Market

Real Estate Agents Reveal Their Secrets To Get Your Home Off the Market Fast

If you’re selling your home, you probably want to get it off the market ASAP. A quick sale will prevent you from having to possibly maintain and pay for two properties at once, and it also means you’ll probably get a better price for your home. Homes that don’t sell quickly tend to sell for less than asking price.

GOBankingRates spoke to real estate agents and other experts to find out their secrets for how to sell your house fast.

Last updated: March 2, 2020

Price It Right

If you want to get a house sold fast, the best way to do it is to price it right from the start,” said Corey Chappell, a closing options analyst with 181-Close-Now. “The majority of agents go for the easy deal. That means every morning they look to see which houses just hit the market and look like good deals. If

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The global sneaker resale market could reach $30 billion by 2030

A little over a year has passed since Cowen Equity Research classified sneakers as an emerging alternative asset class. Since then, sneakers have not only emerged, but the market itself shows no signs of slowing. Cowen analysts believe that the sneaker resale market could potentially reach $30 billion by 2030.

“With a growing base of passionate investors, a growing source of supply and authentication, sneakers: 1) earns illiquidity premiums; 2) provides diversification – non-correlated with traditional asset classes; and 3) earns favorable risk-reward characteristics,” the analysts wrote in a research note.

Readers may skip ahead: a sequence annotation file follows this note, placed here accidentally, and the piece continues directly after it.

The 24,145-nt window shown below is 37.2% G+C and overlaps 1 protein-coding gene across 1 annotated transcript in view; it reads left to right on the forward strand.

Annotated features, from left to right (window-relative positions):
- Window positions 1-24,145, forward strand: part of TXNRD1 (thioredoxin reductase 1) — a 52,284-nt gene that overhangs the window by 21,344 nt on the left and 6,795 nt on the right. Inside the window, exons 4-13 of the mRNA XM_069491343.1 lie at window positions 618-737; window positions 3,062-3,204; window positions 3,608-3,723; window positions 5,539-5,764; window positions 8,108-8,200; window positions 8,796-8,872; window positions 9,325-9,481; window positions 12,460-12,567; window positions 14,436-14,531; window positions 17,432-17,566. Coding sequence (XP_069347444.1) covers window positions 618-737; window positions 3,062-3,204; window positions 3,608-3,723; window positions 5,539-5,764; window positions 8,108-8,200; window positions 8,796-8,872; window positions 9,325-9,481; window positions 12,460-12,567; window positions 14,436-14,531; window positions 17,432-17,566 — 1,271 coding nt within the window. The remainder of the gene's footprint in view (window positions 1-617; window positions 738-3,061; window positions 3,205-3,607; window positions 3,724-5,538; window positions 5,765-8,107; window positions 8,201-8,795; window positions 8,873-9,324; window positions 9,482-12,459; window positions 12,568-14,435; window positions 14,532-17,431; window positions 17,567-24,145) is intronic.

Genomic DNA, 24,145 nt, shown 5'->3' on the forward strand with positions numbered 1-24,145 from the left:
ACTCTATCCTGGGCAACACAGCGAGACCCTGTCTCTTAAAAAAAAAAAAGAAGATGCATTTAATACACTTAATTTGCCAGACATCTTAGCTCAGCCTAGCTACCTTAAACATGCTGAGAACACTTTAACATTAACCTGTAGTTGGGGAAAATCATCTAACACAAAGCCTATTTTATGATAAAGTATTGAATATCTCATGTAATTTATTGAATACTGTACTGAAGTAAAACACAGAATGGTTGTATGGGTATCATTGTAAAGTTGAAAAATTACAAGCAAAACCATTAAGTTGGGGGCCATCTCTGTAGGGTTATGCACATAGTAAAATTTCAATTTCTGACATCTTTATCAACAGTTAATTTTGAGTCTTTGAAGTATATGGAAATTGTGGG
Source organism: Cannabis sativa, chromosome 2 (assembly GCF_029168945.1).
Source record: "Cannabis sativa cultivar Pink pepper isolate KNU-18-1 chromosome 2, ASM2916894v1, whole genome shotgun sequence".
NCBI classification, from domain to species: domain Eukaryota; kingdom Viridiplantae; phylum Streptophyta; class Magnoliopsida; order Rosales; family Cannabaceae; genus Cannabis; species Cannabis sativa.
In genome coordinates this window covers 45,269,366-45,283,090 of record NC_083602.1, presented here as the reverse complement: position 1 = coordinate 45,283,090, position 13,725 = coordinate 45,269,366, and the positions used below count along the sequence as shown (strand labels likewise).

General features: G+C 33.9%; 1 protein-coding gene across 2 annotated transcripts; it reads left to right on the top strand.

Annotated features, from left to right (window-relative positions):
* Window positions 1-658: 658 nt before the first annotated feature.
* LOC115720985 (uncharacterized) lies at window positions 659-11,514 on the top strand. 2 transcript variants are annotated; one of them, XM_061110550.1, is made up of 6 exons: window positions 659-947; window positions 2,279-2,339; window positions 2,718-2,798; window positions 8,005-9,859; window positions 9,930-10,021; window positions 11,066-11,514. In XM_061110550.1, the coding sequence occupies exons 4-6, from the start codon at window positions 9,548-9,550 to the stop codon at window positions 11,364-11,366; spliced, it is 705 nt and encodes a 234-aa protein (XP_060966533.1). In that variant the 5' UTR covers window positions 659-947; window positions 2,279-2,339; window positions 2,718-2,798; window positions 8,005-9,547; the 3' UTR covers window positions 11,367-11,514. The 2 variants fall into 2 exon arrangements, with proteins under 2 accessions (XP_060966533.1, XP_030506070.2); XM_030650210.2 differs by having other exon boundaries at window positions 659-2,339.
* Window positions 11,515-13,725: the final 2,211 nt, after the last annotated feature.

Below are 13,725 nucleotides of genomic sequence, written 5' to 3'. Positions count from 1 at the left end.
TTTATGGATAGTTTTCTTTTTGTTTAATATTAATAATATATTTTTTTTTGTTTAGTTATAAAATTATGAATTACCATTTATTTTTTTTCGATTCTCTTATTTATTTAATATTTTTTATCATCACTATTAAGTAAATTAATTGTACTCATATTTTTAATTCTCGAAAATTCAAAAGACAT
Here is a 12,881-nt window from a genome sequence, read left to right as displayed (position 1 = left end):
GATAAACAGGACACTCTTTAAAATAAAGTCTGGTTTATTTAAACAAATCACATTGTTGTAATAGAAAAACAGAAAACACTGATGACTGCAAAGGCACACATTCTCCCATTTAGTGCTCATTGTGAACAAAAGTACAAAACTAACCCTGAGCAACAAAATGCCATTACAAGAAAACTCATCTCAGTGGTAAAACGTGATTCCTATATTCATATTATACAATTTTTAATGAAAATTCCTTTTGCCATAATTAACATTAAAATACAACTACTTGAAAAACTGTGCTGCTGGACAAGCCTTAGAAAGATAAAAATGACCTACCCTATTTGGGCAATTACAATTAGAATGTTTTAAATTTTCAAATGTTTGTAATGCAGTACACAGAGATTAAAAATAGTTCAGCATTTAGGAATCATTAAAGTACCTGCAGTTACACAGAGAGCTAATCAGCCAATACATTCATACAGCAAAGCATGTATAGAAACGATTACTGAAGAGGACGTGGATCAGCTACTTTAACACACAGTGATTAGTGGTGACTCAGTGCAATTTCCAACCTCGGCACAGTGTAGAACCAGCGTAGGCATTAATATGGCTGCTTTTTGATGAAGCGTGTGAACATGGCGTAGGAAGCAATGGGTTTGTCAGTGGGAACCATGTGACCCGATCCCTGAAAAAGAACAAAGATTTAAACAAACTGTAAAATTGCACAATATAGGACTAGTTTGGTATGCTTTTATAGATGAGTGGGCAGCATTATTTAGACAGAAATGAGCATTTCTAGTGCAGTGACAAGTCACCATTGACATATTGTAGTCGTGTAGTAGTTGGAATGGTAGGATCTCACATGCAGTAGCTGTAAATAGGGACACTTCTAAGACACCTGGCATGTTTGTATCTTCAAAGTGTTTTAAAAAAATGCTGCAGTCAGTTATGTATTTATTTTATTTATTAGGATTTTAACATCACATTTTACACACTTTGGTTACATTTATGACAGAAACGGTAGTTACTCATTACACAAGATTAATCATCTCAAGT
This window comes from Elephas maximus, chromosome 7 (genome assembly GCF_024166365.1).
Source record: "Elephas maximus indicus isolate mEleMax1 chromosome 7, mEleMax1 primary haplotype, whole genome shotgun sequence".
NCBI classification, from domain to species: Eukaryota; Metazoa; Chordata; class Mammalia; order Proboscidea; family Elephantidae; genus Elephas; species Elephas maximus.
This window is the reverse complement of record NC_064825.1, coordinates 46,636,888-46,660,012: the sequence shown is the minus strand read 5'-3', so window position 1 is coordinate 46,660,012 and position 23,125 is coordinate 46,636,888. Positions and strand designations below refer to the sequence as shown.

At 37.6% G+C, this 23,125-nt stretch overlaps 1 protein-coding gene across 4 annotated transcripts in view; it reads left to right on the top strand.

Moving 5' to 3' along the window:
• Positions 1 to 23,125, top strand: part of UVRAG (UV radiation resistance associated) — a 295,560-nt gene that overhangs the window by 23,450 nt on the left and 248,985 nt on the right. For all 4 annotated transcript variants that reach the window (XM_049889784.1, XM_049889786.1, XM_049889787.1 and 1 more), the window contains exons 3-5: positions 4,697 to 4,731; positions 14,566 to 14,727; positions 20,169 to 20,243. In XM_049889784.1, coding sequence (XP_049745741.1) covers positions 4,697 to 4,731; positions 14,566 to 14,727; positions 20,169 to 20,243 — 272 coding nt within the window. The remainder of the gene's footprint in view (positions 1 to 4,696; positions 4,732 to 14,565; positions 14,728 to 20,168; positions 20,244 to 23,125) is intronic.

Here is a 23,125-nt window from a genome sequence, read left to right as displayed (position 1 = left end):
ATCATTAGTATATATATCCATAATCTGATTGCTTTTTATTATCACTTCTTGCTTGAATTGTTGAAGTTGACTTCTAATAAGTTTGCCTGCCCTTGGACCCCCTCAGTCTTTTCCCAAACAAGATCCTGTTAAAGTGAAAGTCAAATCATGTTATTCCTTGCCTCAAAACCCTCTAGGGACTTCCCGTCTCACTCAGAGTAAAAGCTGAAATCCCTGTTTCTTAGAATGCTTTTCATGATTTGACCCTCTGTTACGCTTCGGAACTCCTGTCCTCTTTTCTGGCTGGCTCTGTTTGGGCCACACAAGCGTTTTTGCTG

In 2019, Cowen estimated that the total global sneaker market stood at $100 billion. The U.S. primary sneakers market — or the market for new sneakers — was worth more than $21 billion. The global and U.S. resale market stood at $6 and $2 billion, respectively.

John Kernan, an analyst at Cowen, tells Yahoo Finance that the sneaker resale

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‘Bank’ offering 6% called Loan Doctor sued for allegedly trading ‘insured’ deposits in stock market

Last November, a company called Loan Doctor Financial launched an online CD account called a “Healthcare Finance Savings CD Account” that claimed to pay interest rates of 6%. With the deposits, the company, which the CFPB says called itself a “commercial bank,” would purportedly make loans to medical professionals, which it said represented a low credit risk. The company denies that it called itself a “commercial bank.”

With the very best rates of the online banks (Marcus, Ally, Synchrony) paying around 2% APY, the numbers stuck out because they were pitched as an almost risk-free investment with returns rivaling the stock market’s.